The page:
The researchers cautioned that, at this stage, they have not carried out any pairwise comparisons between different cat breeds.
‘We wanted to obtain a rough idea of whether there are differences in personality traits between breeds,’ Ms Mikkola explained.
‘In further studies, we will utilise more complex models to examine factors that affect traits and problematic behaviour.
‘In these models, we will take into consideration, in addition to its breed, the cat’s age, gender, health and a wide range of environmental factors.’
Analysis revealed seven key personality and behavioural traits that not only varied among individual felines, but also manifested as clear personality differences between different breeds. Pictured: a Russian Blue cat, which the team report is the most fearful breed
One concern with using questionnaires to look at cat personalities is that they are inherently subjective in nature, meaning that their reliability must also be assessed.
To do this, the researchers reached out to respondents between one and three months after they completed the survey and asked them to either complete the questionnaire again, or to have another adult in the household respond.
Based on the results, the team were able to see how consistent the answers to the questionnaire were, both temporally but also between different respondents.
‘By comparing the responses, we noted that the responses provided for the same cat were very similar, while the personality and behaviour traits were found to be reproducible and reliable,’ explained Ms Mikkola.
‘We also examined the validity of the questionnaire — whether it measures what it intended to measure. In these terms, too, the questionnaire functioned well.’
After studying more than 4,300 cats — from 26 different breed groups — the team identified seven key traits, including playfulness (pictured), fearfulness and grooming levels
‘Internationally speaking, our study is the most extensive and significant survey so far and it provides excellent opportunities for further research,’ said Professor Lohi.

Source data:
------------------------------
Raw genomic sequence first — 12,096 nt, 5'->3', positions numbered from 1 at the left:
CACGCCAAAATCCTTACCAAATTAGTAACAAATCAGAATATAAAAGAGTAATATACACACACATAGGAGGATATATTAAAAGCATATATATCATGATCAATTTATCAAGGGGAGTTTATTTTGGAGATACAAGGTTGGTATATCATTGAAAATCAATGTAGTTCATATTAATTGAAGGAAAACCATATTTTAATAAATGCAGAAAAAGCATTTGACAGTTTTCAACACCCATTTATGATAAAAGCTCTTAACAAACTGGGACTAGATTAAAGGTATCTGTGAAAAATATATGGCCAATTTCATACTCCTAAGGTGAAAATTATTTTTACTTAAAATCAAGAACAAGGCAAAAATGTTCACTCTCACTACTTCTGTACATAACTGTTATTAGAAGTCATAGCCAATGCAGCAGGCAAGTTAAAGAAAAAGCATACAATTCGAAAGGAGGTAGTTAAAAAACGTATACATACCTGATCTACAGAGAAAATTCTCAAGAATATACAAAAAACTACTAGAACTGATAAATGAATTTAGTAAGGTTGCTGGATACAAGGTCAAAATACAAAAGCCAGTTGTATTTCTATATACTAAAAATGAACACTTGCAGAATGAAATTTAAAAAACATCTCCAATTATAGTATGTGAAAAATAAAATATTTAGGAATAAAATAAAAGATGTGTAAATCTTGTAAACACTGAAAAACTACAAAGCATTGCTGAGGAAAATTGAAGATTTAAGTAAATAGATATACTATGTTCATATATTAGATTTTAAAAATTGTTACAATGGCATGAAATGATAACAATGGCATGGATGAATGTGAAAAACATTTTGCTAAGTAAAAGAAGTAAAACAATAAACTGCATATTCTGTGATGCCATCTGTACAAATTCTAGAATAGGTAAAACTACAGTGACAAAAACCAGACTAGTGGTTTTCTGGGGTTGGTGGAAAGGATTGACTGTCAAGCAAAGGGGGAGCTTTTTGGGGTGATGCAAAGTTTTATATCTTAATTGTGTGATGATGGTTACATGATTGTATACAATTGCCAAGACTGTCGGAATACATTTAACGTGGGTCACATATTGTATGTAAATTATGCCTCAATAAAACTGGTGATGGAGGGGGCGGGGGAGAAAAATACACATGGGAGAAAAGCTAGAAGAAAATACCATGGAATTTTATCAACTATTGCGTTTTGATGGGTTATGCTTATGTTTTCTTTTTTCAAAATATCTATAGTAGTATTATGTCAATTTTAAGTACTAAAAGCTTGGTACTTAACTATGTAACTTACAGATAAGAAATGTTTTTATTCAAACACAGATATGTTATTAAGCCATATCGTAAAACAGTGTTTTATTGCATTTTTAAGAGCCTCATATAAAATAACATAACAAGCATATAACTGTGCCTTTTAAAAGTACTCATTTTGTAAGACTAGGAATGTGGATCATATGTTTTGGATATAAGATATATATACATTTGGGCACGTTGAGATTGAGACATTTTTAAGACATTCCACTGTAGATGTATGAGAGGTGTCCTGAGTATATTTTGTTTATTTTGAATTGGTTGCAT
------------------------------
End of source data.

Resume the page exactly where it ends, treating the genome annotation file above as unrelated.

‘The reliability of prior feline behavioural questionnaires has not been measured in such a versatile manner, nor are they as comprehensive as this one.’
The full findings of the study were published in the journal Animals.
Feline friendly: Letting your cat CHOOSE when it wants to be petted can boost your relationship — and save you from getting bitten or scratched, study claims
Letting your cat pick when it wants to be petted may improve your relationship — and also save you from getting bitten or scratched — a study has concluded.
Feline behaviour experts from the Nottingham Trent University have developed a set of set of interaction guidelines to aid pet owners — which they have dubbed ‘CAT’.
These advise to give their cats choice and control (C), pay attention (A) to their pet’s behaviour and body language and think about where they are touching (T) their kitty.
When these simple rules are followed, the team found, cats are less likely to behave aggressively towards humans and were also more affectionate.
Letting your cat pick when it wants to be petted may improve your relationship — and also save you from getting bitten or scratched — a study has concluded. Pictured: a can bunts a man
According to study leader Lauren Finka — a feline behaviour expert from Nottingham Trent University — the key to making sure your cat is happy and comfortable when you are together lies in ensuring that it is control of the interactions.
A good place to start, she explained, is by offering your hand to your cat and letting it decide if it wants to interact — if it is willing, it will most likely rub itself against you.